Winston Churchill famously said that it is better to jaw-jaw than to war-war. Sadly, we human beings take the message all too literally and Samson-like, pick up the aforementioned jaw to slaughter anyone who disagrees.

War is old—and despite what ladies of the night may tell you—it is by far the oldest profession known to human kind. It’s oddly ironic that peace is our highest ambition, our greatest dream, and yet something that in our entire history has never existed in more than one small locality at any one time. One local chief may have stopped making drinking tankards from the skulls of his now former neighbours who happened to insult his prized begonias.

The fact that this slight will never be forgiven, and Yemen-like, the neighbours sink into millennia-old feuds, seems to escape the involved parties. These ancient fools had no more foresight it seems than the current US administration just about to charge off on a new round of the War on Reality by pissing off several million Arab tribesmen who like nothing more than a good old-fashioned thousand year vendetta.

Evidently, we like war, and with diplomacy as the gentle aperitif, mass murder as main course, and with a side dish of unspeakable atrocity, we gorge ourselves until we can feed no more. Then, shamed at our gluttony, we fast for a while until the inevitable hunger returns. Malthusians amongst us may sagely nod their heads (before, perhaps, someone just as sagely removes them) and suggest that all this works to our benefit as a species and we should look at the bigger picture. One can imagine Butterball has the same counselling service available at Thanksgiving and Christmas for its turkey population.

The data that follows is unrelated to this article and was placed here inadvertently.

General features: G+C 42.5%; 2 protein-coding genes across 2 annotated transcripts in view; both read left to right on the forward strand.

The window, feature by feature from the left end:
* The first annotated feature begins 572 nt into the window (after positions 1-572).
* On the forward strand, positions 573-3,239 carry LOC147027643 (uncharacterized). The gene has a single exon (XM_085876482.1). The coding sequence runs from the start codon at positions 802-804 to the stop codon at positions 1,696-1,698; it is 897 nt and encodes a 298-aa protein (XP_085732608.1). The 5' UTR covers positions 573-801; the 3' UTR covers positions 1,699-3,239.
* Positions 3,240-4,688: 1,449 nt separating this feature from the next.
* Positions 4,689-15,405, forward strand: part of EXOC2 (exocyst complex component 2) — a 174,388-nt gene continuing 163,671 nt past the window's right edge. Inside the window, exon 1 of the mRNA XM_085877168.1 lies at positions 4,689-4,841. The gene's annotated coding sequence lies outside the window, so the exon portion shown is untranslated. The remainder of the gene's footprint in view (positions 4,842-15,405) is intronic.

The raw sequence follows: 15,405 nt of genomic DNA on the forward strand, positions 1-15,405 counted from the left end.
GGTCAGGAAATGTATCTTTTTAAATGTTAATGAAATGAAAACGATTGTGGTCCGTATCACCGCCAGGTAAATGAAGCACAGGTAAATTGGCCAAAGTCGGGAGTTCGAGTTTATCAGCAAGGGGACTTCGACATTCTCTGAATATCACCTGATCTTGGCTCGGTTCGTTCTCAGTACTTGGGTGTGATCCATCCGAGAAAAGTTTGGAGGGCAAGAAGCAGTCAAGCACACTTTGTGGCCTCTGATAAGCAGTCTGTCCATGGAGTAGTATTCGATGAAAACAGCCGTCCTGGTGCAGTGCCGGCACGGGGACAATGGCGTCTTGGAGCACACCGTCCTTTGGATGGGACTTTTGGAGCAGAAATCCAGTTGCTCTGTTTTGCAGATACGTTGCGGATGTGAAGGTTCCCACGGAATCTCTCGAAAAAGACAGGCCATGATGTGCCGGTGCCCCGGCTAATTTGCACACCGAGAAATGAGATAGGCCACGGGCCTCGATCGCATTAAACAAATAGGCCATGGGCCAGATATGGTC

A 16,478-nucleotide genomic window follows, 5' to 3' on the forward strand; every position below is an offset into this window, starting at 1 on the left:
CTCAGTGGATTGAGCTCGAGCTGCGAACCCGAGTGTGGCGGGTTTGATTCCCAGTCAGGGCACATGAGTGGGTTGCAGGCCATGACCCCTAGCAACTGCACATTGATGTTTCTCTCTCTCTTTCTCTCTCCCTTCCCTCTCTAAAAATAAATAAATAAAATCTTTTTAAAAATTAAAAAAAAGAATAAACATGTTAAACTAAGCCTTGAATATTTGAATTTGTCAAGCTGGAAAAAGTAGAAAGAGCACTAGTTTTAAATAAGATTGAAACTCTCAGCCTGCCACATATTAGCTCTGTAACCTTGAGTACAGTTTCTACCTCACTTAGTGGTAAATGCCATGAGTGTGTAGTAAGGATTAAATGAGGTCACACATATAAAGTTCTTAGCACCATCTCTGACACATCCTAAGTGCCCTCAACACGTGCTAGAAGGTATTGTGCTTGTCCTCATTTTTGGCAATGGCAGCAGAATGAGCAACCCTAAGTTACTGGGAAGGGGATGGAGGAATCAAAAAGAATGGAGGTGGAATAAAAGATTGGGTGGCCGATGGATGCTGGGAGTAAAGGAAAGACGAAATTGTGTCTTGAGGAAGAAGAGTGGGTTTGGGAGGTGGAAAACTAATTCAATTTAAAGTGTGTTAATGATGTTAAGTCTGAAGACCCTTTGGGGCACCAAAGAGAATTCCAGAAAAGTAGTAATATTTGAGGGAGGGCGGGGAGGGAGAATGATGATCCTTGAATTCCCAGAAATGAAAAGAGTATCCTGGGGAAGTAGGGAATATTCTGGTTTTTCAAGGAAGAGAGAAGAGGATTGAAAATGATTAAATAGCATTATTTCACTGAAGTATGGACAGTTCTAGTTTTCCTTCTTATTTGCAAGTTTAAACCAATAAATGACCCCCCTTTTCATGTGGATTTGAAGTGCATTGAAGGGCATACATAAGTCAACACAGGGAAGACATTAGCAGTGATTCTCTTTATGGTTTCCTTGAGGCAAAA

When it comes down to it, we’re rather bipolar about war. Even the most timid, peaceful soul, man or woman has a secret frisson when the blood flows on the television. And yet, at the very same time, the moral switch is activated leaving us with a very Catholic-strength guilt complex.

This is the ultimate dichotomy at work in us: we civilized barbarians, we vegetarian carnivores, we wound-patching killers. Cavafy was right – we need the barbarians. If they don’t come along, where would be the best that we have in art and letters? Like Asterix’s Goths who do not know the meaning of fear, how can we overcome our bestiality until we experience it? For great art we need disparity in wealth:

As Cake put it in their song ‘Commissioning a Symphony in C’:

With money you squeeze from the peasants,
To your nephew you can give it as a present;
This magnificent symphony in C.
You’ll be commissioning a symphony in C.

For peace we need to understand our depravity and overcome it. That in these new times of superstition, we are running back to the gods to blame them for what we have wrought, it hardly seems very likely soon that we have anything to look forward to but more-more war-war.

Editors’ Picks

Rose Kelleher

The ABCs of loss, by Peter Schwartz. This poem moves me, and I love how it risks everything to do that. This poet either doesn’t hear, or doesn’t heed, the jaded literary voice that says, “Don’t write ‘confessional’ poetry! Don’t write long poems! And for God’s sake, don’t write about child abuse!” It even breaks the rules of the alphabet. And I love the imaginative turns of phrase, any one of which a whole poem might have turned on, but here are tossed out as casually as table scraps.

Angela France

My choice is Charles Musser’s ‘Lullaby’ for its sinister counterpointing of lullaby rhythm and form to unsettling content.

Nigel Holt

Quincy Lehr’s ‘Fragment from an American Folk Song’ has power in its short length, a power that revels in its own perverse anger: a power that the poet deliberately eschews and simultaneously makes his own.

Riot Act